The Aksumites created a civilization of considerable distinction. They devised an original architectural style and employed it in stone palaces and other public buildings. They also erected a series of carved stone stelae at Aksum as monuments to their deceased rulers. Some of these stelae are among the largest known from the ancient world. The Aksumites left behind a body of written records, that, although not voluminous, are nonetheless a legacy otherwise bequeathed only by Egypt and Meroë among ancient African kingdoms. These records were written in two languages--Gi'iz and Greek. Gi'iz is assumed to be ancestral to modern Amharic and Tigrinya, although possibly only indirectly. Greek was also widely used, especially for commercial transactions with the Hellenized world of the eastern Mediterranean.
We disagree on two points. First, Ge'ez is still the liturgical language of the Ethiopian Orthodox Church and Ethiopian Jews - to speakers of all three languages it is obviously particularly close to Tigrinya and close to Amharic as well. The relationship is most definitely direct - at least as direct as Italian and English respectively are to Latin. Second, Ge'ez is a Semitic tongue akin to Hebrew and Arabic that has little to do with Ancient Greece or Egypt.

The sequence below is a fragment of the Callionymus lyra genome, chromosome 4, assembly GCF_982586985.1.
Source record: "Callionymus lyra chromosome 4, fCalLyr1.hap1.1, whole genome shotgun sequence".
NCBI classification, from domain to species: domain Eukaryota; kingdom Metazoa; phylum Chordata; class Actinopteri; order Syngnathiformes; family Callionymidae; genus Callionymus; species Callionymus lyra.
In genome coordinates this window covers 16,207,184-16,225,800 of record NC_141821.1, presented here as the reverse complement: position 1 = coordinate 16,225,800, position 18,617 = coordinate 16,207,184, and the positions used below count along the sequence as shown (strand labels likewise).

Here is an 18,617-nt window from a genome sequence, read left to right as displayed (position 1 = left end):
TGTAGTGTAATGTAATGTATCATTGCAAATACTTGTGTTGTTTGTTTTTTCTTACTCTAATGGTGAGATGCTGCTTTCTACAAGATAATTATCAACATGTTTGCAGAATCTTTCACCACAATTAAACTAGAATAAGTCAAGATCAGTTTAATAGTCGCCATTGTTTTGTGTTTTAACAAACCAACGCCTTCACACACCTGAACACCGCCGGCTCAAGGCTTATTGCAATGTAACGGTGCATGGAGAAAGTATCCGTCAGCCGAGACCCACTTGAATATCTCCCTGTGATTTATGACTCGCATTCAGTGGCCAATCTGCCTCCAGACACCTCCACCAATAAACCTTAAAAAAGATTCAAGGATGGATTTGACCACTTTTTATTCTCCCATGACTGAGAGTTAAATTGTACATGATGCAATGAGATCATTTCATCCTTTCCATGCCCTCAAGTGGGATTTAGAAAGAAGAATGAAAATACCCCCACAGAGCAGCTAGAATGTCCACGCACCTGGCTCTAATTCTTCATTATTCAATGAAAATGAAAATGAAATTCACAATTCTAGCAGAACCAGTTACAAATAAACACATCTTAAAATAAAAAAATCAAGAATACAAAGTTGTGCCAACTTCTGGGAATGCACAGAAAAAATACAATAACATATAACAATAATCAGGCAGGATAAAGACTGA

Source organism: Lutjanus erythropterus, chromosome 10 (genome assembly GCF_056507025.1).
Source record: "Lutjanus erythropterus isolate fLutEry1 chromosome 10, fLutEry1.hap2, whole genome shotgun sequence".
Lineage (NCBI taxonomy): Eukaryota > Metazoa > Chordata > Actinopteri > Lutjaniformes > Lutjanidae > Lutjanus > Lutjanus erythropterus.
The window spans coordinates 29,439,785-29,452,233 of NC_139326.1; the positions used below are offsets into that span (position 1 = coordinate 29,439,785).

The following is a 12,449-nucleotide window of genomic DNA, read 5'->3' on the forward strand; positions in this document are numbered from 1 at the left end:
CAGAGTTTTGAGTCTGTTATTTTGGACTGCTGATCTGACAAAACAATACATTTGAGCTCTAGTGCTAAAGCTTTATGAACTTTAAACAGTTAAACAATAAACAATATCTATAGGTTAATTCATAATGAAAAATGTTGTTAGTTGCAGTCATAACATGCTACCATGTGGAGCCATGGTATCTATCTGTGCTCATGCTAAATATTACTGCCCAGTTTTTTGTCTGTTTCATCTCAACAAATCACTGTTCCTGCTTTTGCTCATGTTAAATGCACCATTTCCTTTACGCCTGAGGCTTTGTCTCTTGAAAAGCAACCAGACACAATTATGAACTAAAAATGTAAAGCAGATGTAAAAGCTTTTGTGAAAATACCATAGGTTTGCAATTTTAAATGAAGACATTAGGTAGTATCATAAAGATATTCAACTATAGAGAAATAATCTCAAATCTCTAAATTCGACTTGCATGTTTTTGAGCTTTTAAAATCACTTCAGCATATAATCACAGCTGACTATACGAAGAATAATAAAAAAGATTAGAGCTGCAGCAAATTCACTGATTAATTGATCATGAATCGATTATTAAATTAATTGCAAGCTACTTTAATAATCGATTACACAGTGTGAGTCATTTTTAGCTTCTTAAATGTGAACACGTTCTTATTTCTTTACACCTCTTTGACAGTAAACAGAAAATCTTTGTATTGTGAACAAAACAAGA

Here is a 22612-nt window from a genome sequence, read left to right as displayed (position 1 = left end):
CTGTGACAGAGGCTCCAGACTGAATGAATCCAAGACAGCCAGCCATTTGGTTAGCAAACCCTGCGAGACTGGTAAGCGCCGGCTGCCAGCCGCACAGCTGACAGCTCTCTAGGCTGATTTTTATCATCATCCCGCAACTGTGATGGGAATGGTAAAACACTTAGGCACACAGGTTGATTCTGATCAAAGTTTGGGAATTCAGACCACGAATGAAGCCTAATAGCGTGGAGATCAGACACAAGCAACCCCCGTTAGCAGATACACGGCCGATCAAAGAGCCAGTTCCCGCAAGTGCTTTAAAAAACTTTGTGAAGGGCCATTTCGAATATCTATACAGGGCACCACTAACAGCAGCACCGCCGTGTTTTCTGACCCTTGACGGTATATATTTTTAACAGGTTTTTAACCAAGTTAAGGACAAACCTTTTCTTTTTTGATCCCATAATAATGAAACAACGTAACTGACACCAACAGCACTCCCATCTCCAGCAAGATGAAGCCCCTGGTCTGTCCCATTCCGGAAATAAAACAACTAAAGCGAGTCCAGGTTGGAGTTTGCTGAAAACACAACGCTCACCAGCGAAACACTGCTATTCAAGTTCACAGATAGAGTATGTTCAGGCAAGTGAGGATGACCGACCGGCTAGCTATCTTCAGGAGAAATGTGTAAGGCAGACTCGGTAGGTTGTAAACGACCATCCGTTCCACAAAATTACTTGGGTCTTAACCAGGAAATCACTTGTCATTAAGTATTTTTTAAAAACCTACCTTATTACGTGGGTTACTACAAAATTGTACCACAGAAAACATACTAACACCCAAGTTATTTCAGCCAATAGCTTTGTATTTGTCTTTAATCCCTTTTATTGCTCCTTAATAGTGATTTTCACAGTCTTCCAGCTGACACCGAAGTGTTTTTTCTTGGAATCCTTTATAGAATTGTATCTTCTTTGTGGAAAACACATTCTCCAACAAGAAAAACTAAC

Ge'ez lost its national predominance to Amharic and Tigrinya from the 13th century onwards. Amharic, in particular, is the offspring of extant Cushitic languages and of Ge'ez. Ethiopian has some images of ancient Ge'ez and has this to say about it
Amharic is the official language of Ethiopia and it is spoken most widely in the northwest and central part of the country. Tigrinya is mostly spoken in northern and northeastern Ethiopia. Tigré is spoken in the independent nation of Eritrea, formerly part of Ethiopia.

The south Arabian immigrants brought with them the Sabean language [spoken by the legendary Queen of Sheba] into Ethiopia sometime early in the first millennium BCE, possibly by the Aguezat settlers. By early in the next millennium, a distinctive Ethiopian version, influenced by the indigenous Cushitic peoples, was being used in stone inscriptions